Donald Trump: Legal proceedings against former president march forward

Two major investigations, one political and the other financial, are tightening the screws on the Republican

A banner proclaiming a Trump run for the presidency in 2024 at The Trump Organization headquarters in New York.
María Antonia Sánchez-Vallejo

The FBI’s August 8 search of Donald Trump’s residence in Palm Beach, Florida for classified government documents is the latest episode of the investigations into potential wrongdoing by the former president that may lead to legal action. Two major investigations have weakened Trump even as he drops increasingly frequent hints about running for president in 2024.

One is Congress’s investigation into the January 6 attack on the US Capitol instigated by Trump’s claims of election fraud and attempts to reverse the November 2020 election results. The other is an investigation initiated in 2019 by New York prosecutors into potential financial fraud and tax evasion by The Trump Organization and its officers.

And there are other proceedings against Trump and his businesses, all of which constitute the most extensive legal offensive ever mounted against a former US president.

Department of Justice: criminal liability

The US Department of Justice is investigating alleged collusion by Trump with the violent mob of supporters that attacked the Capitol on January 6, 2021, which the congressional investigative committee says was an attempted coup. Their investigation is focusing on Trump’s speech at the rally that preceded the riot, and his inaction and complacency while the attack unfolded. Also under scrutiny are his efforts to pressure the Justice Department and some state officials to challenge the election results without any evidence of irregularities.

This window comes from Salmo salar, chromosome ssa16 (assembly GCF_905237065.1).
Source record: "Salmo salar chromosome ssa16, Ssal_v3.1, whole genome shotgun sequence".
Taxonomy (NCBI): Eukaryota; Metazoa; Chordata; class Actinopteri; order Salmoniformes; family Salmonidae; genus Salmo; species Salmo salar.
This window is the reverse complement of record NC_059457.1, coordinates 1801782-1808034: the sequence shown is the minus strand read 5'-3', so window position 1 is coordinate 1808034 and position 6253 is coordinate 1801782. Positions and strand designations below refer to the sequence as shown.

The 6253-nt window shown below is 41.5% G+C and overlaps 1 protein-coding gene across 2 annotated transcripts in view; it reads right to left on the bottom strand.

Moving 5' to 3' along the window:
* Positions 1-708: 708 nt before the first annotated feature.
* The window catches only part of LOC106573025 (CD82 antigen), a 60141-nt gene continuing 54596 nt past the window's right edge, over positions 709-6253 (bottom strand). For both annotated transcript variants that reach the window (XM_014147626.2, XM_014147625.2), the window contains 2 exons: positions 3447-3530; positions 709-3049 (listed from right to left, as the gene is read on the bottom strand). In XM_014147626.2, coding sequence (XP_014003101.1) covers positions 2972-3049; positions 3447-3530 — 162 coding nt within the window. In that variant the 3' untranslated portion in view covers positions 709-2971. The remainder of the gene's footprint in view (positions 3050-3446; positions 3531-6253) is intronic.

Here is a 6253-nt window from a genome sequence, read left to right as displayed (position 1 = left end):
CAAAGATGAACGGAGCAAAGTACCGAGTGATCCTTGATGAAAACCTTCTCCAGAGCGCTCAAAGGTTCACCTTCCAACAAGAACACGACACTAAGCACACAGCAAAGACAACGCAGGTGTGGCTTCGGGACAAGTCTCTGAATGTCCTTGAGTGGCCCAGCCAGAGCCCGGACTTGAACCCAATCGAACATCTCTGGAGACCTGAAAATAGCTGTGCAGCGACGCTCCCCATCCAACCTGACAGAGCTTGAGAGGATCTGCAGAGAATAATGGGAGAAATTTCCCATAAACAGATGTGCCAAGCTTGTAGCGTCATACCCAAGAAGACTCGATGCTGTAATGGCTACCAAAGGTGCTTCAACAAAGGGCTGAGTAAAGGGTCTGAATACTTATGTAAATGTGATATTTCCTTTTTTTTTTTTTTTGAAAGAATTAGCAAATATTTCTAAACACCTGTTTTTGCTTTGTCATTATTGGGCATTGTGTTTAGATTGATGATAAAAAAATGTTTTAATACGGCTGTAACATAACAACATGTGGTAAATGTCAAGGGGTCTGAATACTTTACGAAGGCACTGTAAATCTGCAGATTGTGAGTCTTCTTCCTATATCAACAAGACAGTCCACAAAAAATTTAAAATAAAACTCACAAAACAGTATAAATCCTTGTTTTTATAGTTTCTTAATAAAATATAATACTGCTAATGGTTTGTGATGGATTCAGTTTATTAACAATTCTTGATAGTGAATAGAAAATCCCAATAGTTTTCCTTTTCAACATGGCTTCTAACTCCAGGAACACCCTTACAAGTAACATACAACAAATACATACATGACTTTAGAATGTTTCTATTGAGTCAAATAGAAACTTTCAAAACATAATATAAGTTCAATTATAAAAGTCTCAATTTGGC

The big question is whether this investigation will result in an indictment. No president in US history has ever been indicted, not even Richard Nixon for the Watergate scandal or Bill Clinton for lying under oath before a grand jury about his relationship with White House intern, Monica Lewinsky.

Select Committee to investigate the January 6 attack on the US Capitol: political liability

Comprised of seven Democratic and two Republican legislators, the Select Committee is not conducting a criminal investigation, yet its hearings have yielded the most complete account of Trump’s efforts to overturn the election results and his role in the attack on the Capitol. The Select Committee’s findings may lead to legal action by the Justice Department.

The Select Committee continues to hear new testimony and public hearings may resume after Congress’s August recess. The Justice Department has already charged two former Trump advisors with contempt of Congress for ignoring subpoenas: Steve Bannon was convicted in late July of obstruction of justice, and Peter Navarro’s trial is scheduled for November. The Select Committee doesn’t have the authority to indict Trump. That is the purview of the Justice Department, which is following the investigation closely and has requested copies of deposition transcripts and other documents.